Lambda LAN…Everyone’s invited.

Rob Houck
5 min readApr 2, 2021

Here we are in LABS32 everyone awaiting their assigned team/project. What did we get? What did we get? LAN-A? Wait a minute… Are we?

No, we aren’t headed to a friend’s basement to play our favorite game for the next 15 hours with 5 of our fellow gamers. We are building the Lambda Alumni Network. What is it? Lambda Alumni Network is a unified, private community for Lambda school alumni to connect, advance their careers, and provides an opportunity for alumni to give a little something back. Lambda as a teaching organization realized they were missing something, a network of connected alumni that could essentially become brand ambassadors for the company and pillars of support for their future graduates. Some may ask if this is necessary? Can’t we just use another platform? There are plenty of programs that we as Lambda School students interact with one another every day, for example, slack( for all your class info needs, lecture prompts, zoom meetings, after hours, help!) but I mean what happens when we graduate? LinkedIn, all of us have been busy polishing our resumes, re-uploading them, branching out our networks, but it isn’t exclusively ours. Lamba LAN will allow for communication on important factors for alumni in endorsement and outside of Lambda School, such as job opportunities, interview prep, events (hackathons, conferences, speaking opportunities, etc.)

Alumni Logo

On to the project. My main role during this project was identifying and solving bugs that were present within the current codebase. Our team was not building this application from scratch, we had inherited it from the LABS team before us, therefore we knew there were bound to be things that could be polished and refined. Our approach was to get acclimated with the existing codebase by walking through the application as a fully immersed end-user and document anything that we felt may not be functioning optimally. Quickly we learned of several bugs plaguing the application. One that I found myself specifically tasked with was solving an issue in which our discussion upvotes were incrementing incorrectly. As a user, you have the ability to upvote discussions that you like. Ideally, this should only be allowed once per user per discussion but we discovered that on a refresh of the browser it enabled the user to like the same discussion again.

example of our discussion component
example of our discussion component with an upvote

How did I fix it? I found myself walking through this code step by step examining both the front-end logic and the back-end data model. Was this an issue in the way we are sending data to the back-end or is the data not being normalized? For those of you not familiar with data normalization it is the process of structuring a database, usually a relational database, in accordance with a series of so-called normal forms in order to reduce data redundancy and improve data integrity. After thoroughly stepping through the code I was able to identify that the issue was not related to our front-end logic. Within our application, we have two slices of state being held in regards to this specific feature. “Likes”, which is storing the total likes of a particular discussion, and “liked” which is a toggle state that is checking whether the user has already liked a post or not.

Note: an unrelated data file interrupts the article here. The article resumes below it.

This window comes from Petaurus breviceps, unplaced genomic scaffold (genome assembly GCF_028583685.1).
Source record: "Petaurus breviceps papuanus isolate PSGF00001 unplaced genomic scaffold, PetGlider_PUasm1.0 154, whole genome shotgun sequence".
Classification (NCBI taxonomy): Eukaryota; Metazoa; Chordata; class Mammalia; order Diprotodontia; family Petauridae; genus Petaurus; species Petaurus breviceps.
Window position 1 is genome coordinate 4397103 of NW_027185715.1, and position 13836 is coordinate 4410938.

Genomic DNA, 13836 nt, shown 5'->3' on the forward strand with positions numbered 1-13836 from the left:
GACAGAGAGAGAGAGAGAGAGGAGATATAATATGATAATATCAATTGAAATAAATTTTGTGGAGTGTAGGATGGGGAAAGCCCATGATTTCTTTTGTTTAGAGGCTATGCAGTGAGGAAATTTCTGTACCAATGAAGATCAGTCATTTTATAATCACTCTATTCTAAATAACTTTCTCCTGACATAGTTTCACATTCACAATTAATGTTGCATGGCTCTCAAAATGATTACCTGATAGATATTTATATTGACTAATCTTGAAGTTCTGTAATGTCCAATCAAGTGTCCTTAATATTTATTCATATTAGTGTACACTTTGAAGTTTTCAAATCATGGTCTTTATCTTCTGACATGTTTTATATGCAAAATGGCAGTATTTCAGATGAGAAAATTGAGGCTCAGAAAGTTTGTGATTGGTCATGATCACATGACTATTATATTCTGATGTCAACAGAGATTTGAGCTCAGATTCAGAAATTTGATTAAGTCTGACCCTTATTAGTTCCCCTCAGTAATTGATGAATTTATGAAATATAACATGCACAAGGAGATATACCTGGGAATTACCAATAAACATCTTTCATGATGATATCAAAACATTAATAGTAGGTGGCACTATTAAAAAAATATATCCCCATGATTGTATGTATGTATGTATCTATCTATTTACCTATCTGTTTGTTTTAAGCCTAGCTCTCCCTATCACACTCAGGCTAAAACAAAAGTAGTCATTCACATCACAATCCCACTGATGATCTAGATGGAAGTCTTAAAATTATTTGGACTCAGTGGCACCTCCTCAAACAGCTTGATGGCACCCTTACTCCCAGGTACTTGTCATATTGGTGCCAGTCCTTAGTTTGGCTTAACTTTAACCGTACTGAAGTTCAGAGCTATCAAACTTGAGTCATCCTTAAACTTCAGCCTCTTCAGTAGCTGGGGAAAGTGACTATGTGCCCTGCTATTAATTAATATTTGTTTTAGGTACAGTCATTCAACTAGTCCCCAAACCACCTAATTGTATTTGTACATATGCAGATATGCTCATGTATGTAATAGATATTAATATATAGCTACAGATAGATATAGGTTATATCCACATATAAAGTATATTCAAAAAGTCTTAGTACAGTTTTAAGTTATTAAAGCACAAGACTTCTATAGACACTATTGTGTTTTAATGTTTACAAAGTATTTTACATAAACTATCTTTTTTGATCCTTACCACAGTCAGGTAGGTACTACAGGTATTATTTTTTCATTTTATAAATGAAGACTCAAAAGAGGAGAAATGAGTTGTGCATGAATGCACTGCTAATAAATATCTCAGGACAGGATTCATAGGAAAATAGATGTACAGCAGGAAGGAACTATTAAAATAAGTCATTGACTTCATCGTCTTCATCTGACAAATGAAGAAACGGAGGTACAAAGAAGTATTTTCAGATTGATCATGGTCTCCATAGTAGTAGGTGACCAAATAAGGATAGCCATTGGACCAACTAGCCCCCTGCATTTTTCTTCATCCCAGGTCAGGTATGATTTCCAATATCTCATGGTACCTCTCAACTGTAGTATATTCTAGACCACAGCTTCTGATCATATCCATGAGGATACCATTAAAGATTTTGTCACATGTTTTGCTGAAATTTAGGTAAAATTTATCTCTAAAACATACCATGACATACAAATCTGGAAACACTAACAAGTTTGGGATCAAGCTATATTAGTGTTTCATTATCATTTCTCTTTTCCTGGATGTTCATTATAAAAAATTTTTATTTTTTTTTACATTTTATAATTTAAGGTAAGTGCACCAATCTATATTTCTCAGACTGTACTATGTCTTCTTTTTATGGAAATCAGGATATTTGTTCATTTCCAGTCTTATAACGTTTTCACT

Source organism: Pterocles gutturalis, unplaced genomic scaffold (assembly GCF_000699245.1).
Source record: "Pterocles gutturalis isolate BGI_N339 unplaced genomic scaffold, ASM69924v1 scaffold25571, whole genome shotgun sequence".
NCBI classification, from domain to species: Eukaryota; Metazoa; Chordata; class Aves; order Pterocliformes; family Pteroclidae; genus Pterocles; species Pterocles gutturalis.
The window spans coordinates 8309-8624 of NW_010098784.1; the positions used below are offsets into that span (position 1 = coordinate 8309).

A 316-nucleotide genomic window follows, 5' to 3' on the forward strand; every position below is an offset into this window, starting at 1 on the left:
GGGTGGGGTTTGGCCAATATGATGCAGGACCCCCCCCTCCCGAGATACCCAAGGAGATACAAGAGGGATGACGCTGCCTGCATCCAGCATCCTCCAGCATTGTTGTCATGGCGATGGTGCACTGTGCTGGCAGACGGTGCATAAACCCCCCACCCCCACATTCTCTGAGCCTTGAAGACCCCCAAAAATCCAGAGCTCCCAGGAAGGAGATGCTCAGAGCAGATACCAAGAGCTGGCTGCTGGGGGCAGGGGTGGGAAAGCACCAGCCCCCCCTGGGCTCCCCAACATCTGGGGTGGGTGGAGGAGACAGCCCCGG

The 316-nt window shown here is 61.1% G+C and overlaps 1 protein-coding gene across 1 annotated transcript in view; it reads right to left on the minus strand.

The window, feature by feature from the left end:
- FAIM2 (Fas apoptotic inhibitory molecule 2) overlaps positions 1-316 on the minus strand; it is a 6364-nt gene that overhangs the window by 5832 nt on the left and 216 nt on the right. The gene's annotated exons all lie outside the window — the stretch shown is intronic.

on click handler checking for “liked” state and incrementing/decrementing “likes” accordingly

I then moved to the backend to check the data model. In our discussions table model, we were storing the total likes of each discussion but had no constraints to check whether or not a user had already liked a particular post therefore we were creating redundant data and unexpected behavior. Working in collaboration with one of our back-end developers we were able to implement some middleware to provide that user constraint. The middleware checks as to whether or not the user has already liked a particular post and if so will not allow the user to like the same post again.

middleware implementation

What is the current state of the Lambda LAN product?

During our tenure in LABS we were able to implement features including:

A more polished UI/UX which overall has enhanced the feeling of a functioning real world application

before and after of UI upgrades

Optimized moderation features including the addition of a roles table so that moderators can have different degrees of allowances.

Administrators and moderators can now pin and feature posts at the top of the forum.

What is the future of the Lambda LAN product?

Future features may include the ability to toggle between dark and light modes, adding time stamps to discussions so that the user can see when a discussion was originally created, and adding some sort of GIF or emoji library to enable our users to be more expressive in their discussions.

What Technical challenges do I forsee for the product?

One huge technical challenge I forsee the product facing is the reorganization and refactoring of the redux store. As the application scales larger the use of combineReducers would be highly recommended. The combineReducers helper function turns an object whose values are different reducing functions into a single reducing function you can pass to createStore. This refactoring will help maintain code readability and allow the application to scale easier.


Labs was overall a great experience. The first opportunity of mine to really dive deep into some higher level problems and discuss them amongst my peers. I learned so much in regards to communicating effectively as a team in order to maintain a productive atmosphere. I look forward to seeing the Lambda LAN product evolve and progress to a polished fully functioning application that I myself will get the chance to use in the future.



Rob Houck

Currently enrolled in the Full Stack Web Development program at Lambda School. Former Culinarian